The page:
I stumbled across some new information about Benjamin Black’s father, Samuel Black. Samuel was my 4x-great-grandfather. Up until now, the only documentation I had on him (besides family lore) was a record of his marriage to Elinor Howard in 1812.
That was the subject line of an email I got this morning from FamilySearch, the website and genealogy organization operated by the Church of Jesus Christ of Latter-Day Saints (otherwise known as LDS or Mormons).
After reading and transcribing the Mexican War pension file for my great-great-great-grandfather Benjamin Black, I can now go back and write a biography for him that’s quite a bit more detailed than what anyone could have written before. But it’s probably not the legacy he would have wanted.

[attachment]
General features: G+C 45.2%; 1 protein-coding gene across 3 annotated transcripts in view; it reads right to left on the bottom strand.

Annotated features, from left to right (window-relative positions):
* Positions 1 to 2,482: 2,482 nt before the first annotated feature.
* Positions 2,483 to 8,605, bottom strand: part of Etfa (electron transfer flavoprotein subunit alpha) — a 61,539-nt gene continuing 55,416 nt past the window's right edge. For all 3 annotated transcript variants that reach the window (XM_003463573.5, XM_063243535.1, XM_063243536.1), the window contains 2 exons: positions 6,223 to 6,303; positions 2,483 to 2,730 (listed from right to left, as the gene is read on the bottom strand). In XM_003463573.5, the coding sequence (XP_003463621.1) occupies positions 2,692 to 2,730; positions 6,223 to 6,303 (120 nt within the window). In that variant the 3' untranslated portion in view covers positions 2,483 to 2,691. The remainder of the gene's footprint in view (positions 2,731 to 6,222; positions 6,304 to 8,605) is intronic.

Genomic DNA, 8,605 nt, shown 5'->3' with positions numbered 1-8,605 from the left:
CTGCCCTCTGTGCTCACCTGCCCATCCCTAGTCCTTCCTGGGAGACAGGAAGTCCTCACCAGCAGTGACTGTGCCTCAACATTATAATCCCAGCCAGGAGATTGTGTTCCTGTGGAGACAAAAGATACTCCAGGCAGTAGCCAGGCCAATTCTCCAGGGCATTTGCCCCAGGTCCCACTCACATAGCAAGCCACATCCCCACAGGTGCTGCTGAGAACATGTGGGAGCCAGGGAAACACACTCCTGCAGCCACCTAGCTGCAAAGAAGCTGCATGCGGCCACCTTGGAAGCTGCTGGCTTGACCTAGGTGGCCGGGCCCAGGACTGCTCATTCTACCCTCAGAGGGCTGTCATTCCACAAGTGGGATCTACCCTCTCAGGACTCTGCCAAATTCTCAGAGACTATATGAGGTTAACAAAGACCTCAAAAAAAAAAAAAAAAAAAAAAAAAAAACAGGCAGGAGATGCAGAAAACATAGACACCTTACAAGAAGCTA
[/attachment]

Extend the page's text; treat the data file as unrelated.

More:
Special Examiner MacBride would have loved to have met Albert Corbin in person, but in the end, he thought Albert’s written letter was sufficient to close the case. He sent his findings to the top guy, William Lochren, the Commission of Pensions in Washington, D.C. MacBride’s conclusion? “Death alone has saved Black from the legal consequences […]
After interviewing Capt. Riddell, Special Examiner MacBride returned to Cincinnati and immediately penned a letter to Albert Corbin. MacBride had good reason to want to talk to Albert. Finally, he had found someone who actually served in the Mexican War alongside Randolph Corbin. And according to Capt. Riddell, Albert reportedly knew the circumstances of Randolph’s death.